Thursday 11th June 2015

What are the 4 steps to identifying dysgraphia?

The first step to identifying dysgraphia is by comparing the pupil's handwriting with other pupils’ handwriting of the same age.

The second is to identify what it is exactly that is making their handwriting appear to be of poor quality.

Does their handwriting contain oversized letters and punctuation?

Are there inconsistencies in the size of consecutive letter?

Are letters and words written at an inconsistent angle?

Is their handwriting spaced inconsistently?

Are letters and words written in the wrong order?

Does their handwriting contain more spelling mistakes than you would expect?

Has some of their handwriting been crossed out and rewritten?

But just because a pupil has poor quality handwriting, dysgraphia can still not be assumed.

The third step to identifying dysgraphia is to identify why the handwriting is of poor quality - What causes dysgraphia?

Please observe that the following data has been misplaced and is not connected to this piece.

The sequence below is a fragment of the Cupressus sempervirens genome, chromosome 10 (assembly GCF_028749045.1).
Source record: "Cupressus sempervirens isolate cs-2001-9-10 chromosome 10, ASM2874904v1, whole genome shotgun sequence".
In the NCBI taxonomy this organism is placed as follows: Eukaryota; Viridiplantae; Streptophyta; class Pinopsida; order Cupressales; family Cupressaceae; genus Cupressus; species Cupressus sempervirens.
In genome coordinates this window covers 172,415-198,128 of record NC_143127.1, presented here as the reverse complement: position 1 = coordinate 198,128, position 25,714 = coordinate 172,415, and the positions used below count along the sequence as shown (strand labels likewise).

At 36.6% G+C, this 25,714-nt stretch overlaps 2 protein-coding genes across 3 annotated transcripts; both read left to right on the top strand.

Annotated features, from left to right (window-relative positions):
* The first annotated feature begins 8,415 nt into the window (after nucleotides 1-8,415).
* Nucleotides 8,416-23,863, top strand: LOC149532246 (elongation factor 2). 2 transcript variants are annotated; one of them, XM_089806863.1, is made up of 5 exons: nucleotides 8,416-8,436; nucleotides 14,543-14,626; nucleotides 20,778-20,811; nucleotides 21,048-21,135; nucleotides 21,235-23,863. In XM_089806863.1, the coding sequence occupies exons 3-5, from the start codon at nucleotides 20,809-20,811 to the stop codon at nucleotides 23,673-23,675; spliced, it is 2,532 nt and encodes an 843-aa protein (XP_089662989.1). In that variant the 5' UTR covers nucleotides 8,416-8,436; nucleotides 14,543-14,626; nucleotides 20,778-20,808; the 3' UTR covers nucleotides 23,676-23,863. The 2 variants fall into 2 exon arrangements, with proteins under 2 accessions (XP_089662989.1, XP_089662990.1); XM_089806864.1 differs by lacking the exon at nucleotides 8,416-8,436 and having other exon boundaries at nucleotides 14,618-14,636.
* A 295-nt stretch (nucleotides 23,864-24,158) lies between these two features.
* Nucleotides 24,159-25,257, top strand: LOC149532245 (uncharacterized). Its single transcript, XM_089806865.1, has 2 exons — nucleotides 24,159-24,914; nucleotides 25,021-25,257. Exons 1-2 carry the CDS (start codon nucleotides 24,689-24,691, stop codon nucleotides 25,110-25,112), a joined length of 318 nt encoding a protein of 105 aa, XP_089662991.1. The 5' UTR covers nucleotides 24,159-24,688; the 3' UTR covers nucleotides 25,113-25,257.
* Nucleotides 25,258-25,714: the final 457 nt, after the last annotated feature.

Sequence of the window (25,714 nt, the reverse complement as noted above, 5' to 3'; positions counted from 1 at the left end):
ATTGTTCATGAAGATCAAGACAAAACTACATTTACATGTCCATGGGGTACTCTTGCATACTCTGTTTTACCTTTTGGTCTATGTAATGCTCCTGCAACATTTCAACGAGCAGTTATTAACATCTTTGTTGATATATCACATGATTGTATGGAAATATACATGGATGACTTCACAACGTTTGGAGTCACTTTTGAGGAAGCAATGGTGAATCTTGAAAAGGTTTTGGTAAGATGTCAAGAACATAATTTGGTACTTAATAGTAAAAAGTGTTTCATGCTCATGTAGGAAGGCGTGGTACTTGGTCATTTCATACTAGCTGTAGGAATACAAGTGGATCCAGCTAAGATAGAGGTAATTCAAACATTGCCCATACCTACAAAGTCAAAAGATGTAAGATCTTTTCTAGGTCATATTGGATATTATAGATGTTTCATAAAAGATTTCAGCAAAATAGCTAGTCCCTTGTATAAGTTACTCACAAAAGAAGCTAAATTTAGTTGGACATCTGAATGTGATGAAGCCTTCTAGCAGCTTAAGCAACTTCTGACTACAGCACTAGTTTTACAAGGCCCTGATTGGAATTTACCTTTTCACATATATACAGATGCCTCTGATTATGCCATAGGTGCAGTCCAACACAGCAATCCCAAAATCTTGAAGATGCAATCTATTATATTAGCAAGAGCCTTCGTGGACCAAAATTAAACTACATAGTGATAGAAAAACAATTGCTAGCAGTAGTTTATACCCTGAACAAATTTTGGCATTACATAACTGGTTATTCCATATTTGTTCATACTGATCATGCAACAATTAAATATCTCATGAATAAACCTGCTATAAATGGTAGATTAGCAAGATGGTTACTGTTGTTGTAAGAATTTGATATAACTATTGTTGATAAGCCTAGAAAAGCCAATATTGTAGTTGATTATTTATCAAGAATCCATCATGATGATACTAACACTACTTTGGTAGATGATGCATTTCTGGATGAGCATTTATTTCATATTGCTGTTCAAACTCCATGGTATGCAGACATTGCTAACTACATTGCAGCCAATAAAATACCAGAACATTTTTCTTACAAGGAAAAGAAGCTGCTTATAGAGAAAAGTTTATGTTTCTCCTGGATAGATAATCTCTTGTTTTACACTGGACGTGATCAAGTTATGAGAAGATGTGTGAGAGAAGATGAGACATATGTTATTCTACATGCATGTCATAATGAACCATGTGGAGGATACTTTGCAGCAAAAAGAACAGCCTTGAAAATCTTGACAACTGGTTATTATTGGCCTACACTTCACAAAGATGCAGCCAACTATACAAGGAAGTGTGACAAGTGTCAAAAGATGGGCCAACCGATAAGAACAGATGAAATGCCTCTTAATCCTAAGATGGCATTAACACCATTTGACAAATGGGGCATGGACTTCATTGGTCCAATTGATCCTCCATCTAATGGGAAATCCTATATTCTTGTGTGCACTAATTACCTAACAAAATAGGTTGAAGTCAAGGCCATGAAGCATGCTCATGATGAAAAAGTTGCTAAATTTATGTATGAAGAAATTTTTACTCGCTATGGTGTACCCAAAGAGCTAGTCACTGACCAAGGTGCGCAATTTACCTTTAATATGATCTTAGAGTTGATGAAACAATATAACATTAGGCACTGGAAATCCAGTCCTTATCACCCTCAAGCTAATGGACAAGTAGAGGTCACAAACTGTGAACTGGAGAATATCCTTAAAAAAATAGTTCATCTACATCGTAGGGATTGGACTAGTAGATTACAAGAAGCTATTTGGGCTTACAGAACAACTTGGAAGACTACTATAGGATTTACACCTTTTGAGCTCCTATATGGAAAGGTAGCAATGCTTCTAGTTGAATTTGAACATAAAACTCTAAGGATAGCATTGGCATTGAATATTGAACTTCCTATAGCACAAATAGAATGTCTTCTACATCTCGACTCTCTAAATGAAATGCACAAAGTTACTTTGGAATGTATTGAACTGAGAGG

A pupil with dysgraphia will very often have problems with their language processing abilities, fine motor skills, memory recall, pen/pencil grip, handwriting posture and/or visual spacing.

And so the fourth, and final step to identifying dysgraphia is to investigate whether the pupil does indeed have problems in any of the above areas.

An educational psychologist will be able to determine whether or not a pupil has dysgraphia through a face-to-face assessment which will entail a number of testing strategies.

However, in getting a pupil assessed by an educational psychologist it usually comes at a high cost and there can sometimes be a lengthy waiting list.

For more information about Dysgraphia Help’s online dysgraphia test, please visit our webpage - Testing for dysgraphia.

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